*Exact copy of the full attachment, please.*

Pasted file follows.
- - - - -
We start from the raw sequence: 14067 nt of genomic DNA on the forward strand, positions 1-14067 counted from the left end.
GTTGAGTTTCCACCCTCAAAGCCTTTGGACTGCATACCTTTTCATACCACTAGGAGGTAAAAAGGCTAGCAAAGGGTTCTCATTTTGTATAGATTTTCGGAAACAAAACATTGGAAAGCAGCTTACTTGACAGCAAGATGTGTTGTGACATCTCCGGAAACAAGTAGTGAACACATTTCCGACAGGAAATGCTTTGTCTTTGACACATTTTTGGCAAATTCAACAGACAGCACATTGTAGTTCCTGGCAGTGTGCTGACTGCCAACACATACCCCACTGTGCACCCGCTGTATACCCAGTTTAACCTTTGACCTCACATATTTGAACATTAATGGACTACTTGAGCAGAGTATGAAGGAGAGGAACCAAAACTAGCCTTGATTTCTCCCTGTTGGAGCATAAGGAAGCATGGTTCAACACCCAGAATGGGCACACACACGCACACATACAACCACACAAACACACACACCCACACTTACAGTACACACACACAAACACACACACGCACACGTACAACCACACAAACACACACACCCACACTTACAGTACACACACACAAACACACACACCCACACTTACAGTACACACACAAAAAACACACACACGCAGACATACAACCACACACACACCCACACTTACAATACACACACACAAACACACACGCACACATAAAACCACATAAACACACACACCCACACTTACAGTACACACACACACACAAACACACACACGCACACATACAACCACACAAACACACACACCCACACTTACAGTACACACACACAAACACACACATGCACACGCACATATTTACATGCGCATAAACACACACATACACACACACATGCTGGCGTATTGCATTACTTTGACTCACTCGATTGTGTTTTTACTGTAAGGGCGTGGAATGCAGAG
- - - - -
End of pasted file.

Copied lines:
We start from the raw sequence: 14067 nt of genomic DNA on the forward strand, positions 1-14067 counted from the left end.
GTTGAGTTTCCACCCTCAAAGCCTTTGGACTGCATACCTTTTCATACCACTAGGAGGTAAAAAGGCTAGCAAAGGGTTCTCATTTTGTATAGATTTTCGGAAACAAAACATTGGAAAGCAGCTTACTTGACAGCAAGATGTGTTGTGACATCTCCGGAAACAAGTAGTGAACACATTTCCGACAGGAAATGCTTTGTCTTTGACACATTTTTGGCAAATTCAACAGACAGCACATTGTAGTTCCTGGCAGTGTGCTGACTGCCAACACATACCCCACTGTGCACCCGCTGTATACCCAGTTTAACCTTTGACCTCACATATTTGAACATTAATGGACTACTTGAGCAGAGTATGAAGGAGAGGAACCAAAACTAGCCTTGATTTCTCCCTGTTGGAGCATAAGGAAGCATGGTTCAACACCCAGAATGGGCACACACACGCACACATACAACCACACAAACACACACACCCACACTTACAGTACACACACACAAACACACACACGCACACGTACAACCACACAAACACACACACCCACACTTACAGTACACACACACAAACACACACACCCACACTTACAGTACACACACAAAAAACACACACACGCAGACATACAACCACACACACACCCACACTTACAATACACACACACAAACACACACGCACACATAAAACCACATAAACACACACACCCACACTTACAGTACACACACACACACAAACACACACACGCACACATACAACCACACAAACACACACACCCACACTTACAGTACACACACACAAACACACACATGCACACGCACATATTTACATGCGCATAAACACACACATACACACACACATGCTGGCGTATTGCATTACTTTGACTCACTCGATTGTGTTTTTACTGTAAGGGCGTGGAATGCAGAG